Diabetes insipidus: An unusual presentation of adenocarcinoma of the lung in a patient with no identifiable lung mass

Shuchi Gulati, Christoper Kiefer, Nagla Abdel Karim

Research output: Contribution to journalArticle

1 Scopus citations

Abstract

Context: Lung cancers are known to metastasize to unusual sites. Despite this knowledge often times the diagnosis of a primary lung cancer gets delayed especially when the patient presents without respiratory symptoms. Case Report: The patient discussed in our review is a 47-year-old female, smoker who had presented to several hospitals with months of headache, nausea and intermittent episodes of vomiting. She was noted to have hypernatremia due to diabetes insipidus and a pituitary lesion on her magnetic resonance images. The pituitary mass on biopsy was found to represent a metastatic focus from a primary lung adenocarcinoma. Conclusion: Clinicians should be aware of malignancies that are well known to metastasize to the posterior pituitary. Conversely, since not every patient presents with symptoms of metastasis, there is a need to recognize the clinical syndromes (e. g., diabetes insipidus-like symptoms or more subtle symptoms like cranial nerve palsies) associated with potential metastasis to the pituitary.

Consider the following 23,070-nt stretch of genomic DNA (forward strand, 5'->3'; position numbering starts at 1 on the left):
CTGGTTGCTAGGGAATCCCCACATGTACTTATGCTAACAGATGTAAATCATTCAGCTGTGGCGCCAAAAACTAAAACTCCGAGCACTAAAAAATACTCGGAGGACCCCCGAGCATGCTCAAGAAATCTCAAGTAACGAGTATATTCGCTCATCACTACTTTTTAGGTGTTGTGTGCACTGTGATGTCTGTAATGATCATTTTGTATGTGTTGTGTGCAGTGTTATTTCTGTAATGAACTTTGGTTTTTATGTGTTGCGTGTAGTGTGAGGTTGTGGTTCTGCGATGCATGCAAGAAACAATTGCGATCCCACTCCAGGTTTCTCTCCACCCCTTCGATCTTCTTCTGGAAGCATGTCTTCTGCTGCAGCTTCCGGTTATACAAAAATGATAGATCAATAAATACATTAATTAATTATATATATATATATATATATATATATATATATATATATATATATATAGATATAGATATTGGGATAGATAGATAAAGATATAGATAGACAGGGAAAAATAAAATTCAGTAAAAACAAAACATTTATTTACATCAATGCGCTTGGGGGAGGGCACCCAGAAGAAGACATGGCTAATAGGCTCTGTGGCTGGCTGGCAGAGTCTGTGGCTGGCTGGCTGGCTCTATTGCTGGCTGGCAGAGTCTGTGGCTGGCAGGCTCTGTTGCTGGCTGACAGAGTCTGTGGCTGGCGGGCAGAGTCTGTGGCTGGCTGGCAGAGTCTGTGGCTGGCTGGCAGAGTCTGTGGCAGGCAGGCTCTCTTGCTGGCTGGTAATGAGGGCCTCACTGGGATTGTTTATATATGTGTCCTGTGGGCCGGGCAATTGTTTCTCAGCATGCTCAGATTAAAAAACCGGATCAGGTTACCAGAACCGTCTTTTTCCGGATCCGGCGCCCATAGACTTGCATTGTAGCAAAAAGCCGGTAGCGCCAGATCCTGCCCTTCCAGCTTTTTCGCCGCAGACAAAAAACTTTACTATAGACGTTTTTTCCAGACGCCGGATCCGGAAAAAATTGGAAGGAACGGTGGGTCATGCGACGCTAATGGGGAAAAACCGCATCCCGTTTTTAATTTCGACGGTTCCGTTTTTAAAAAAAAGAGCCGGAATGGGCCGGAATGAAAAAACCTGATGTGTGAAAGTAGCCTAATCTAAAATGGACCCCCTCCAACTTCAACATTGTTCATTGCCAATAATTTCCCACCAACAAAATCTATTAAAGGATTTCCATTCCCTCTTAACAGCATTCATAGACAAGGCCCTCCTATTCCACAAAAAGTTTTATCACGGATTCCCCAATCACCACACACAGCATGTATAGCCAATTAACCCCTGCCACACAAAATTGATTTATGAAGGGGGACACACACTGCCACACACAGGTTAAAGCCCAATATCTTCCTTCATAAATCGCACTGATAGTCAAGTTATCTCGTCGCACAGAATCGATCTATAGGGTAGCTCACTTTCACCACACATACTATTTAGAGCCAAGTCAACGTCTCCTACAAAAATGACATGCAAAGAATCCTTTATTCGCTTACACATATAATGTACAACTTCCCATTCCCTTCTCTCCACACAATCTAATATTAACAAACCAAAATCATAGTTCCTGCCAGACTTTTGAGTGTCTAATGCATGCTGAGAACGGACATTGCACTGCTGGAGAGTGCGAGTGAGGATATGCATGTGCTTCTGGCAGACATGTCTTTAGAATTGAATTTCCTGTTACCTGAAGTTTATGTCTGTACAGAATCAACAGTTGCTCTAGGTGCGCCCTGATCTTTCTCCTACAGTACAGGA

Original languageEnglish (US)
Pages (from-to)476-479
Number of pages4
JournalNorth American Journal of Medical Sciences
Volume7
Issue number10
DOIs
StatePublished - Oct 30 2015
Externally publishedYes

Keywords

  • Adenocarcinoma
  • Adults
  • Diabetes insipidus
  • Humans
  • Pituitary neoplasms

ASJC Scopus subject areas

  • Medicine(all)

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